Honey Arnold Palmer - Refresher for St. Bernard Feast Day

The "Arnold Palmer" drink is a mix of half tea and half lemonade served chilled over ice. It is also called half-and-half. It is one of our family's favorite drinks, especially in the summertime. I came across a honey sweetened version on the National Honey Board Website. The inclusion of honey seemed a natural to add to the mid-August feast of St. Bernard of Clairvaux, as he is a patron of bees and beekeepers. There are other beekeeper patron saints but this one falling on August 20, seems particularly fitting since this time of year we are looking for ways to beat the summer heat and add refreshment.

I have adapted the recipe as follow:

1 part - lemon juice
1 part - honey
2 parts - water
4 parts - unsweetened tea

For honey-lemon syrup/lemonade:
1 part - honey
2 parts - water
1 part - lemon juice (fresh squeezed or concentrate)
Combine ingredients in sauce pan over low heat. Stir until dissolved. Cool.

Mix honey-lemon mixture with 4 parts tea for the half and half.  Add more tea or water to taste.  Stir, refrigerate, and serve over ice. May need to stir again while drinking as honey settles to bottom if left too long. Garnish with lemon or mint if desired. Relax. Enjoy.

ETA: Apparently, August 20 is also National Lemonade Day - I had no idea. How convenient to have suggested a lemonade drink already. The honey-lemon/lemonade portion of this recipe is very tasty on its own and I recommend it as well. 

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St. Bernard of Clairvaux Dijon Chicken

St. Bernard (August 20), mystic and Doctor of the Church, was a main propagator of the Cistercian reform and the founding abbot of Clairvaux Abbey in Burgundy. He was born in Fontaines-les-Dijon, France in 1090.

Dijon is the capital of the Burgundy region in France. The region is world famous for its Burgundy wine and its mustard. It had become a recognized center for mustard making by the 13th century. The creation of Dijon mustard as we know it  is credited to Jean Naigeon, who revolutionized the original mustard recipe by substituting verjuice (the sour juice of unripe grapes) for the vinegar traditionally used in the making of mustard. This resulted less acidic mustard with a smother flavor. 

To make Dijon mustard, ground black or brown mustard seeds are pressed and steeped in verjuice, or more recently in white wine. At one time, any product called Dijon mustard had to be made in the Dijon region of France. Other products could be called "Dijon-style mustard" or simply "dijon mustard" with a lowercase "D".  Today, however, the term Dijon mustard has become generic, so any mustard using the basic Dijon recipe can be called Dijon mustard.

Our family has a Dijon mustard based chicken recipe that has been a favorite for 30 years. It seems a fitting feast day meal for the eminent St. Bernard who hails from the Dijon area.

Dijon Chicken

1/2 cup butter 
2 cloves garlic
2 tablespoons Dijon mustard
3/4 cup dry breadcrumbs
1/2 cup grated parmesan cheese (fresh or jarred)
2-3 T. dried parsley flakes
4 boneless skinless chicken breast cut in strips

Heat oven to 375°F.
Melt butter in small saucepan with minced garlic. After garlic has sautéed, add mustard and mix.  Let cool and whisk mixture to combine until creamy. Mix bread crumbs, parmesan cheese, and parsley in shallow bowl or pan.  Dip chicken into butter/mustard mixture, then dip in bread crumb mixture to coat both sides. Place in glass 9x13 pan. Bake uncovered 25 - 30 minutes, until juice of chicken is no longer pink when centers of thickest pieces are cut.

St. Bernard of Clairvaux is the author of the Marian prayer, The Memorare, which you may want add to your feast day meal prayer.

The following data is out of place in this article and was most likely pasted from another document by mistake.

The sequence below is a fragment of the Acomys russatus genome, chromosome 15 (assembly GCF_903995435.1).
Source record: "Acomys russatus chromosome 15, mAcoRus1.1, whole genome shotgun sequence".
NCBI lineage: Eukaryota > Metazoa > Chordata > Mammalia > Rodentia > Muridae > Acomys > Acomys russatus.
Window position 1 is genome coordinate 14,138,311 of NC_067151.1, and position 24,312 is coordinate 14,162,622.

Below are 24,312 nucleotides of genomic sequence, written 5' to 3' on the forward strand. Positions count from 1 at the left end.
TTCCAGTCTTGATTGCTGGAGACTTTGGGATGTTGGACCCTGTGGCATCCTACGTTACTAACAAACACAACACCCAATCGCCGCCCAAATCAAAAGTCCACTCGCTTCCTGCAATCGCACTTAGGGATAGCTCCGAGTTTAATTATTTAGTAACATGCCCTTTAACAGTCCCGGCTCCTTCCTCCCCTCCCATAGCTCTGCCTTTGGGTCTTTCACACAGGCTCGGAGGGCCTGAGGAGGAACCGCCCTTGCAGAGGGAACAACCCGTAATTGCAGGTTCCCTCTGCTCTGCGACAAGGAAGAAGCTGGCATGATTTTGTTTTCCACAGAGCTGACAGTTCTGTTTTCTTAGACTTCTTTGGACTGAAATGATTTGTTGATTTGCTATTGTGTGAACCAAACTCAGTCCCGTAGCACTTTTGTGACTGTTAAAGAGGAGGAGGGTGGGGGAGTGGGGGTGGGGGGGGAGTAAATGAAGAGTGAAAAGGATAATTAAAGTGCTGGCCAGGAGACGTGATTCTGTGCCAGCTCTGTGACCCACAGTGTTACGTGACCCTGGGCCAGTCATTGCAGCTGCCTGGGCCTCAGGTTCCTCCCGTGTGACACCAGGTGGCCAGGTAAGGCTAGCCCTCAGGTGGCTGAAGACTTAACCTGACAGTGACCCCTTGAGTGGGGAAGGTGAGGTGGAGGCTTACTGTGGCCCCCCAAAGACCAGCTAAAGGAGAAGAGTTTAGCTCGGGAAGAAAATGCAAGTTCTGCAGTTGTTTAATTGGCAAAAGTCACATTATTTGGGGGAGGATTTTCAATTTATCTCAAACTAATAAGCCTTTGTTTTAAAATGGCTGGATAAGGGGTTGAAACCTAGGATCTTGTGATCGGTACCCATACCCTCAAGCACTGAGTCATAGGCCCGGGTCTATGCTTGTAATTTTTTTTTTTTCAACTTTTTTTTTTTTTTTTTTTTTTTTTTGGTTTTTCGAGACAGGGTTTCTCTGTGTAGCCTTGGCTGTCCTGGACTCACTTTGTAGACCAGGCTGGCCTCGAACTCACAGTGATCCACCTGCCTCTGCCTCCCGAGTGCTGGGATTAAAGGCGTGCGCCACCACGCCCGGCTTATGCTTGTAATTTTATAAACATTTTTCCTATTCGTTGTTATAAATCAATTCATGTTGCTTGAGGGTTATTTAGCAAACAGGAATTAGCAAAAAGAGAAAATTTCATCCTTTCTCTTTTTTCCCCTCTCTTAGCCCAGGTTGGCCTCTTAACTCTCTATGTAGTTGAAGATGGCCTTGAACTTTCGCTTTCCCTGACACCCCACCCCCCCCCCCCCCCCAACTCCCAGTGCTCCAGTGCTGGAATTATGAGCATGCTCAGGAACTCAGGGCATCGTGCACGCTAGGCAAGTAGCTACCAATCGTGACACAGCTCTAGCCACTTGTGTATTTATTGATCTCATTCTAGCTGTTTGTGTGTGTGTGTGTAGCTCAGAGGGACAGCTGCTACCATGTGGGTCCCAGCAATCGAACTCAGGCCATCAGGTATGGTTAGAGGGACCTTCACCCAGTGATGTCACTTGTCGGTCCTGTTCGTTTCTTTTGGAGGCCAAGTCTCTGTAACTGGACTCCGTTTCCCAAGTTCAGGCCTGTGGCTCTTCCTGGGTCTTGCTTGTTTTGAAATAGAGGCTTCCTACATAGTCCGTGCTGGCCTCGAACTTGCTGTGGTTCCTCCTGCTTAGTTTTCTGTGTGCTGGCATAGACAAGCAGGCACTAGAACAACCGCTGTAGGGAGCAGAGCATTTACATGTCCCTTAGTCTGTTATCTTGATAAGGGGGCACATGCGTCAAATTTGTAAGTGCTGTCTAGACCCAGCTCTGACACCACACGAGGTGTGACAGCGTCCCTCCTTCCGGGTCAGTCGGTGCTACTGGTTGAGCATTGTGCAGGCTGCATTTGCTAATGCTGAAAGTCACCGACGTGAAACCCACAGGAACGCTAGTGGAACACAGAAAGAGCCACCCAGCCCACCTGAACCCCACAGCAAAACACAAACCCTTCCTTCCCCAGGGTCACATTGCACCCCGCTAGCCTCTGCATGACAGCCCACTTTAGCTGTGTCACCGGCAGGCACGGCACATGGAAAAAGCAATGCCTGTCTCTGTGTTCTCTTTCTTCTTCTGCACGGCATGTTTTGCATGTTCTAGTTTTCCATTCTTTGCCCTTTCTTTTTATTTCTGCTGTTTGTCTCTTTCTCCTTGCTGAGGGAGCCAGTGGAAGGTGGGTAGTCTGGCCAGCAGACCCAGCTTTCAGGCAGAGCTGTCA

REMEMBER, O most gracious Virgin Mary, that never was it known that anyone who fled to thy protection, implored thy help, or sought thy intercession was left unaided. Inspired with this confidence, I fly to thee, O Virgin of virgins, my Mother; to thee do I come; before thee I stand, sinful and sorrowful. O Mother of the Word Incarnate, despise not my petitions, but in thy mercy hear and answer me. Amen.

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A Lion Lunch for St. Mamas

I first learned about this obscure, to me, saint when we visited Spain a couple years ago. In the Basque region, near my relatives' town, there is a cave containing prehistoric paintings – Santimamiñe Cave. These cave paintings date from about 13,000 BC and include a range of animals such as bison, horses, deer, goats and brown bears.

The cave's name comes from a nearby chapel of Santimamiñe, which in the Basque language means San Mamés or St. Mamas (also St. Mammes), to whom the chapel is dedicated. I had not heard of him before, but the guide shared that he was a 3rd century martyr, often pictured with a lion. 

He was orphaned at a young age – his parents killed for being Christians. He was a shepherd who was known to preach to the animals in the fields. It is told that St. Mamas was tortured for his faith by the governor of Caesarea and was then sent before the Roman Emperor Aurelian, who tortured him again. An angel then freed him and ordered him to hide himself on a mountain near Caesarea.  St. Mamas was later thrown to the lions, but managed to make the beasts docile. A lion is said to have remained with him as companion and protector. Accompanied by the lion, he visited Duke Alexander, who condemned him to death.

In Cyprus, there is the legend that he was a hermit and when soldiers were sent out and captured him, while on the way back to town, St. Mamas saw a lion attacking a lamb, escaped the soldiers, saved the lamb, jumped on the lion's back, and rode it into town. That is how he is often depicted in icons. 

He is the patron of Langres; babies who are breastfeeding; protector of sufferers from broken bones and hernias.

Pilgrims on their way to Santiago de Compostela brought his cult into Spain and he is more well known there. A statue depicting San Mamés and a lion can be found in the Casa de la Misericordia in Bilbao, which was once the convent of San Mamés and whose current chapel holds a relic of the saint. The stadium that is home to the Athletic Club de Bilbao is called San Mamés Stadium, and players of that club are called the "lions of San Mamés" because their stadium was built near there.